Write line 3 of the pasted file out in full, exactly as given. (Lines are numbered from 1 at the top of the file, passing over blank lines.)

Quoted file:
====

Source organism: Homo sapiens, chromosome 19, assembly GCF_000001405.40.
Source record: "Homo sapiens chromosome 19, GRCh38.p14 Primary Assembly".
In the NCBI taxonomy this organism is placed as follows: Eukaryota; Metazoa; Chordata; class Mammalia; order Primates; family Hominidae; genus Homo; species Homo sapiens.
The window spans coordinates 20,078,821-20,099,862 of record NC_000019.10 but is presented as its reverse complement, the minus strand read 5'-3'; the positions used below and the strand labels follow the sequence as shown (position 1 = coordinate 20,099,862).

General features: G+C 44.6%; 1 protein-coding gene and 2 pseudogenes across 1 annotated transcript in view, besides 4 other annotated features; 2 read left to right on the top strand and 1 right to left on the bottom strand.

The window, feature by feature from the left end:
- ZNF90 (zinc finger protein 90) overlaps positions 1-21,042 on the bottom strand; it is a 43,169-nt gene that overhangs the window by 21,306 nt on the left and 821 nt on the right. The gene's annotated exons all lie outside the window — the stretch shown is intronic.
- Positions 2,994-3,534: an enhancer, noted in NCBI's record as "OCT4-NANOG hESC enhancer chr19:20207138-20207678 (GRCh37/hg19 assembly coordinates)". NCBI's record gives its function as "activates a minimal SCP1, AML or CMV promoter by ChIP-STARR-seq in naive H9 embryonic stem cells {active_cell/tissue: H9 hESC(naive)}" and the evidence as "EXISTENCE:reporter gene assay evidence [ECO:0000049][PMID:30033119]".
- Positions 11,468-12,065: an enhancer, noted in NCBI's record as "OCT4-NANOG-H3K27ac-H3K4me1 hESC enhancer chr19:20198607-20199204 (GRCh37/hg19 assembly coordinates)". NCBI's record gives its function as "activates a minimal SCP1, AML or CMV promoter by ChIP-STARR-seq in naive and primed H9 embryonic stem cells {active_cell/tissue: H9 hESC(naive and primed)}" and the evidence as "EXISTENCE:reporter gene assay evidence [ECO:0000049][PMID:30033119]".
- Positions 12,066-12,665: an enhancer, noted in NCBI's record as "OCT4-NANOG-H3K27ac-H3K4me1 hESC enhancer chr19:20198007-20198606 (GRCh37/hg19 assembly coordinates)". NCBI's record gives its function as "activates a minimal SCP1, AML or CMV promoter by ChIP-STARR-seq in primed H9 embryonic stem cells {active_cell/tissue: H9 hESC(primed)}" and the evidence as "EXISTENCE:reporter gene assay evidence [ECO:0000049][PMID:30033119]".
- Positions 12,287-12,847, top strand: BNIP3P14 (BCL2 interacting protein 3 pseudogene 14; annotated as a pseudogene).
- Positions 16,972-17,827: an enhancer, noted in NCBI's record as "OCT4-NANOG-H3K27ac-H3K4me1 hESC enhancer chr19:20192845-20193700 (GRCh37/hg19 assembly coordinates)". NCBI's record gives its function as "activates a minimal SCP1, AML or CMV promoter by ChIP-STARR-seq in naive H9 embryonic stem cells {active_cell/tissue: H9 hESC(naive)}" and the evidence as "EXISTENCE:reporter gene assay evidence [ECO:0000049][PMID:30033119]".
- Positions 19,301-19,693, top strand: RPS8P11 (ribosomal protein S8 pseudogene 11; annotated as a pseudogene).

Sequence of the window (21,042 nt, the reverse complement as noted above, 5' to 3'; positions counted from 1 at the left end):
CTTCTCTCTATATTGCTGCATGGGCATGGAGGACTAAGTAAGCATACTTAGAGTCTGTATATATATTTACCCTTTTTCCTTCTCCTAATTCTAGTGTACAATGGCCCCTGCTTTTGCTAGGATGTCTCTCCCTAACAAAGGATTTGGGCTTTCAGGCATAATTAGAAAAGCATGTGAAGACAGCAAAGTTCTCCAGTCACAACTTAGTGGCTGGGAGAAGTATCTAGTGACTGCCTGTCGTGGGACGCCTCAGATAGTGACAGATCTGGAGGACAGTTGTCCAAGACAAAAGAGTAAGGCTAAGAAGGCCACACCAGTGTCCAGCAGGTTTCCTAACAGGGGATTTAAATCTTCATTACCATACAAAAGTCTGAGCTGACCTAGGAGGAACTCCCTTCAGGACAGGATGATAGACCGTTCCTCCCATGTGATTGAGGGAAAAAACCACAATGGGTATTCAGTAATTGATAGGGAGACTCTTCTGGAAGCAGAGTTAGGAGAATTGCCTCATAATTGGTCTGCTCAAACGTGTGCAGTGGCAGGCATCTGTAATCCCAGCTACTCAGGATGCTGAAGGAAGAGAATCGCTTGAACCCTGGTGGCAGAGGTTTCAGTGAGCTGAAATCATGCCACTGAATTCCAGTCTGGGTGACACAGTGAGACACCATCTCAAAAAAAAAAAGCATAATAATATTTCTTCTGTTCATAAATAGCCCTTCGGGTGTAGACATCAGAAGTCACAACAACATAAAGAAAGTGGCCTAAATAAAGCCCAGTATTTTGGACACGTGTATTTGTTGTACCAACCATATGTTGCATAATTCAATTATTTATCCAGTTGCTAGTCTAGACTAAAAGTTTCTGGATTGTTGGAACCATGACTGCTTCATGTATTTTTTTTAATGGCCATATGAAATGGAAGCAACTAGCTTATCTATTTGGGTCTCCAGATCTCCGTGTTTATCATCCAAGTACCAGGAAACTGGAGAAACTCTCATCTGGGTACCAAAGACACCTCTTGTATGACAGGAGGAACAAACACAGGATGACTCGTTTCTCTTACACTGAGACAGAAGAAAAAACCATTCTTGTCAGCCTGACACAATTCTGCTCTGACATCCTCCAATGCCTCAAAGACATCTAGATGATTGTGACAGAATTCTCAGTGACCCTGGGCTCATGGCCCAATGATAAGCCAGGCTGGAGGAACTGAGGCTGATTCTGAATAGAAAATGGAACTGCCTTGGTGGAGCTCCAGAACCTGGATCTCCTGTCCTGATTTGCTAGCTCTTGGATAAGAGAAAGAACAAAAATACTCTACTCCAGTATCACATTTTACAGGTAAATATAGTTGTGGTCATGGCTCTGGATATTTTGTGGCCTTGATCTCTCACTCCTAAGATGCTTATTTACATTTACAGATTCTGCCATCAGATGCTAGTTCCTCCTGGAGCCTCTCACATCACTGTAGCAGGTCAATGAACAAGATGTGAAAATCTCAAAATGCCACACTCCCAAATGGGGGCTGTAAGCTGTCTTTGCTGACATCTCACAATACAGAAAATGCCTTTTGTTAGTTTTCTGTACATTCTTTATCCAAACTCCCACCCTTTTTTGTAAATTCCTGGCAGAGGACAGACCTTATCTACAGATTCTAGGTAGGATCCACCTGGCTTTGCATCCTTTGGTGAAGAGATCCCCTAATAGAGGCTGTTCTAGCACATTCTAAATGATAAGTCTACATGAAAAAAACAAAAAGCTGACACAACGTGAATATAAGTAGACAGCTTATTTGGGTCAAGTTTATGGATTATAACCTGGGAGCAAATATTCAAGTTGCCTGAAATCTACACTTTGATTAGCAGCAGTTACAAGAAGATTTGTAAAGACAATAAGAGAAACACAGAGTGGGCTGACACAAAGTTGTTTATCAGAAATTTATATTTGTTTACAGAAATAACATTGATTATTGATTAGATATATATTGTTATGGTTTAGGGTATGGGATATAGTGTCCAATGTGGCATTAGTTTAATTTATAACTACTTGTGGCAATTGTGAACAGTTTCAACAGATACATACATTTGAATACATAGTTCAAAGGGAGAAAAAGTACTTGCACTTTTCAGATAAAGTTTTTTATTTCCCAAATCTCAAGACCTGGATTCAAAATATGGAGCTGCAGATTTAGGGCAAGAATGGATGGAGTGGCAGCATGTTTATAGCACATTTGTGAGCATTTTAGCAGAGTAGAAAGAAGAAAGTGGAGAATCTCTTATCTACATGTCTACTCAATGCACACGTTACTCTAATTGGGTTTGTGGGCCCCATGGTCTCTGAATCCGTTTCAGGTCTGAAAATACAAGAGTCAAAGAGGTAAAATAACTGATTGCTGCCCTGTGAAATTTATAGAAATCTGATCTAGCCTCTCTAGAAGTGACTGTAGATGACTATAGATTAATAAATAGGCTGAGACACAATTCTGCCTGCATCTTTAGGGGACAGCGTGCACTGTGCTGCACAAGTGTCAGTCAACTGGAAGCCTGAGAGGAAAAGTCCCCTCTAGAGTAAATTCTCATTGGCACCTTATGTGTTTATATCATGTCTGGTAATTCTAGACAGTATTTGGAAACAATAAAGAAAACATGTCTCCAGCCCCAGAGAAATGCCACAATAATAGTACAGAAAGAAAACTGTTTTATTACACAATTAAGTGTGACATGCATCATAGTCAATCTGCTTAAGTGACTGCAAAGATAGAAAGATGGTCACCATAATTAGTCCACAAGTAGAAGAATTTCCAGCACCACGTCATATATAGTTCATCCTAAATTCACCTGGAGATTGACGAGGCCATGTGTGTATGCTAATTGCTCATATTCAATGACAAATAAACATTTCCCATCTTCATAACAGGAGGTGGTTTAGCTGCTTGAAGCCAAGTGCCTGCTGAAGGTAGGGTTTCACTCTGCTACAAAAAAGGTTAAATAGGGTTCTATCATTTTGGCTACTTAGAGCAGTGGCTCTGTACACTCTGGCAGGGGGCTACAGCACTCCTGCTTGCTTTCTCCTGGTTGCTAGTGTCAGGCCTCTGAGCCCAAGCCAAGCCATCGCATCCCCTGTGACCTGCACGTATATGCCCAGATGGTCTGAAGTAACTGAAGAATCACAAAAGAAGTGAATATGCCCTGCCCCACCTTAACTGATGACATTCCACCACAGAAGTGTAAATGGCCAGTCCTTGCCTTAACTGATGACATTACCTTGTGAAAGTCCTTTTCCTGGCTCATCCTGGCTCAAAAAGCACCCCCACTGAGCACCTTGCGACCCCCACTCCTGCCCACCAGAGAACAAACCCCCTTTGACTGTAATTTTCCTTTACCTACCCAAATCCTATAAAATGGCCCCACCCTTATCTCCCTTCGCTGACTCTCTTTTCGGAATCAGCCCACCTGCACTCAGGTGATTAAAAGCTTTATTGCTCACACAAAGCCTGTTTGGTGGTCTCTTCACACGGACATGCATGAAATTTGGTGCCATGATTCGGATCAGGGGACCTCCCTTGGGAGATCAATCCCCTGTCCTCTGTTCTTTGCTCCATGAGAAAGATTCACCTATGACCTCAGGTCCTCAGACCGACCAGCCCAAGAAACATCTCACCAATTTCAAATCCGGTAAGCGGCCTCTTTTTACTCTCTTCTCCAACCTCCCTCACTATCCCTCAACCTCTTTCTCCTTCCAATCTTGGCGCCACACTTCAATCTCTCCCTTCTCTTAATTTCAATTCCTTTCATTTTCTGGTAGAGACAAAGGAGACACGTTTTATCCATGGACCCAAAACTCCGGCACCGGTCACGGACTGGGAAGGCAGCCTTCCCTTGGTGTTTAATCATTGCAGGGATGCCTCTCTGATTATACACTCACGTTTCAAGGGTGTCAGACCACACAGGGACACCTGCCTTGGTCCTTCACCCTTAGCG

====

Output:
In the NCBI taxonomy this organism is placed as follows: Eukaryota; Metazoa; Chordata; class Mammalia; order Primates; family Hominidae; genus Homo; species Homo sapiens.